# Homework Help: Riemann Sum with subintervals/partition

1. Jan 17, 2013

### MelissaJL

So I missed a class and am trying to figure out a question in my textbook but am completely lost. It goes a little something like this:
Let f(x)=x3 and let P=<-2,0,1,3,4> be a partition of [-2,4].
a) Compute Riemann Sum S(f,P*) if the points <x1*,x2*,x3*,x4*>=<-1,1,2,4> are embedded in P.

Now I know how to calculate other Riemann Sums but I have not encountered one with a partition and subintervals yet. I tried to do the autodidactic thing and look up examples and videos but I could not find one similar to this. If I could get some help on how I approach this type of question that would be great.

Thanks :)

2. Jan 17, 2013

### Zondrina

You want to compute the Riemann sum. I'll give you a hand here.. Recall that $Δx_i = \frac{b-a}{n}$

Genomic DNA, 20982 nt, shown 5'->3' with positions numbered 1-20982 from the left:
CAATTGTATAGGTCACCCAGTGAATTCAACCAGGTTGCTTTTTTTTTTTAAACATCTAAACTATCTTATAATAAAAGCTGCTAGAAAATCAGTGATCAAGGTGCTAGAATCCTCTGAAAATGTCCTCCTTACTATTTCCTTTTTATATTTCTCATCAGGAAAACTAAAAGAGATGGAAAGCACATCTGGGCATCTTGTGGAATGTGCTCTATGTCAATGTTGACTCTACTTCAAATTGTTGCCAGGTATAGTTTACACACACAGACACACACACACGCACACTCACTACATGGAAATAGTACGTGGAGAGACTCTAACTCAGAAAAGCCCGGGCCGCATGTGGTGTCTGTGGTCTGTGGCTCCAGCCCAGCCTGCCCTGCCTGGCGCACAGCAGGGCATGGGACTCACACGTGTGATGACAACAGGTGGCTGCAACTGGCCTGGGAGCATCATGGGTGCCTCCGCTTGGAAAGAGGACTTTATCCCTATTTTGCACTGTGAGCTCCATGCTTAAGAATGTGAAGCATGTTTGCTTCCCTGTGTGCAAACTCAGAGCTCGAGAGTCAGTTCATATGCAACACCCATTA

What do you get when you compute this : $\sum_{i=1}^{n} f(x_i)Δx_i$

Where xi is an arbitrary point in the i'th subinterval.

3. Jan 17, 2013

### SammyS

Staff Emeritus
The specified partition does not have equal length sub-intervals.

Δx1 = 2 = Δx3 .

Δx2 = 1 = Δx4 .

4. Jan 18, 2013

### HallsofIvy

Okay, -1 lies in the interval [-2, 0], 1 lies in [0, 1] or [1, 3], take your pick, 2 lies in [1, 3] so we better pick [0, 1] for the 1, and 4 lies in [3, 4].
The length of [-2, 0] is 0-(-2)= 2, the length of [0, 1] is 1- 0= 1, the length of [1, 3] is 3- 1= 2, and the length of [3, 4] is 4- 3= 1.

So the Riemann sum is f(-1)(2)+ f(1)(1)+ f(2)(2)+ f(4)(1) = -13(2)+ 13(1)+ 23(2)+ 43(1)

That's impossible- every Riemann Sum requires a partition. And, it happens, there are NO "subintervals" given unless you mean that the partition itself breaks the interval [-1, 4] into "subintervals". But, again, that is true of every Riemann Sum.